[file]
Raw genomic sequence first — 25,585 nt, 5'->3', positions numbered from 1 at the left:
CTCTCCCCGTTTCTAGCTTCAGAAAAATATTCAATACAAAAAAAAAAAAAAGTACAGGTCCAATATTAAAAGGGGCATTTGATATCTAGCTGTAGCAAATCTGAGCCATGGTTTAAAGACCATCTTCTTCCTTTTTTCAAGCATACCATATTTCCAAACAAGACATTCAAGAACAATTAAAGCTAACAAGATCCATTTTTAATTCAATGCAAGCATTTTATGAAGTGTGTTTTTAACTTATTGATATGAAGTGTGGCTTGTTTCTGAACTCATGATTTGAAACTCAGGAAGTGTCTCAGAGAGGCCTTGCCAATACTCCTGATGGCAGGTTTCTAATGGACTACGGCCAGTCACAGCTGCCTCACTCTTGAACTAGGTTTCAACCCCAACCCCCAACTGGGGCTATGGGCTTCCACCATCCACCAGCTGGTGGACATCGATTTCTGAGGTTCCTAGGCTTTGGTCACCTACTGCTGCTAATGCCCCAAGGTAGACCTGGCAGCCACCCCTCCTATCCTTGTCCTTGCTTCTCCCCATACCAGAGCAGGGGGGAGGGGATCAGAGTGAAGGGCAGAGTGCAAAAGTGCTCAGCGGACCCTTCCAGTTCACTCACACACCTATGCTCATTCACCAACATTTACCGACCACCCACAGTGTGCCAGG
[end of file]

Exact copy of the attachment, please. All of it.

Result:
Raw genomic sequence first — 25,585 nt, 5'->3', positions numbered from 1 at the left:
CTCTCCCCGTTTCTAGCTTCAGAAAAATATTCAATACAAAAAAAAAAAAAAGTACAGGTCCAATATTAAAAGGGGCATTTGATATCTAGCTGTAGCAAATCTGAGCCATGGTTTAAAGACCATCTTCTTCCTTTTTTCAAGCATACCATATTTCCAAACAAGACATTCAAGAACAATTAAAGCTAACAAGATCCATTTTTAATTCAATGCAAGCATTTTATGAAGTGTGTTTTTAACTTATTGATATGAAGTGTGGCTTGTTTCTGAACTCATGATTTGAAACTCAGGAAGTGTCTCAGAGAGGCCTTGCCAATACTCCTGATGGCAGGTTTCTAATGGACTACGGCCAGTCACAGCTGCCTCACTCTTGAACTAGGTTTCAACCCCAACCCCCAACTGGGGCTATGGGCTTCCACCATCCACCAGCTGGTGGACATCGATTTCTGAGGTTCCTAGGCTTTGGTCACCTACTGCTGCTAATGCCCCAAGGTAGACCTGGCAGCCACCCCTCCTATCCTTGTCCTTGCTTCTCCCCATACCAGAGCAGGGGGGAGGGGATCAGAGTGAAGGGCAGAGTGCAAAAGTGCTCAGCGGACCCTTCCAGTTCACTCACACACCTATGCTCATTCACCAACATTTACCGACCACCCACAGTGTGCCAGG